This business of living out a spiritually formed life in The Market might come with its own price. It’s always been that way.
In the Christian book of the Acts of the Apostles, St. Paul visited Ephesus and taught of “the Way.” More than a few Ephesian citizens adopted Paul’s teaching and began to burn their books of magic. (Has anything riled folks up quite as much as a good book burning?) This is where the rub set in. The Way threatened the Ephesian economy–The Market–which was fueled in no small part by the sale of magic books and Artemisian icons. And in light of this economic threat, “there arose no little stir concerning the Way.”
Demetrius, a shrine maker, gathered the businessmen of Ephesus for a market rally. The good book records his speech this way:
“Men, you know that from this business we have our wealth. And you see and hear that Paul has persuaded and turned away a considerable company of people, saying that gods made with hands are not gods.”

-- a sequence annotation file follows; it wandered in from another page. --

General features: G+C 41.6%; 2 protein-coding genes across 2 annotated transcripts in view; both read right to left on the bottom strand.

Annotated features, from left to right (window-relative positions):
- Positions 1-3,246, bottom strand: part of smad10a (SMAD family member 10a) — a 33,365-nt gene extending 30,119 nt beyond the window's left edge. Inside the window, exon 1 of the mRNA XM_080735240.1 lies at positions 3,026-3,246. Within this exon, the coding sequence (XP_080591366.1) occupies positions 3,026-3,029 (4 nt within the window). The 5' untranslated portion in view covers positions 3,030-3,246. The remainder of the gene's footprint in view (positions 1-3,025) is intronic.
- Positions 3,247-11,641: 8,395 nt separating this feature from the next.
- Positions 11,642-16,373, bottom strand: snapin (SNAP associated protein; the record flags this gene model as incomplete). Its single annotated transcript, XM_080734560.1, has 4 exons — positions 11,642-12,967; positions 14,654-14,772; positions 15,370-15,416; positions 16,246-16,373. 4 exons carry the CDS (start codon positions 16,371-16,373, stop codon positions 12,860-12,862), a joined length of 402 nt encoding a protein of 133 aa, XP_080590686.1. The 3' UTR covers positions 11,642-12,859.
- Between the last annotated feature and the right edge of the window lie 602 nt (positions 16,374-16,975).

There it is.
The Way of faith exposes the lesser gods of humanity. It exposes the inefficacy of wealth and of The Market’s power. It shows the hollowness of our ordinary, everyday, economic magic. The Way of sacrifice threatens The Market; do not be fooled.
Be shrewd as you carry the Way that threatens the lesser gods of money, status, and power. Go covertly. Be clandestine. Spy, spy, spy. By all means, avoid book burnings. But in the end, if your cover is blown, know this truth–following the Way might rile up the crowd. It might make you a target. In the end, it might require sacrifice upon sacrifice.
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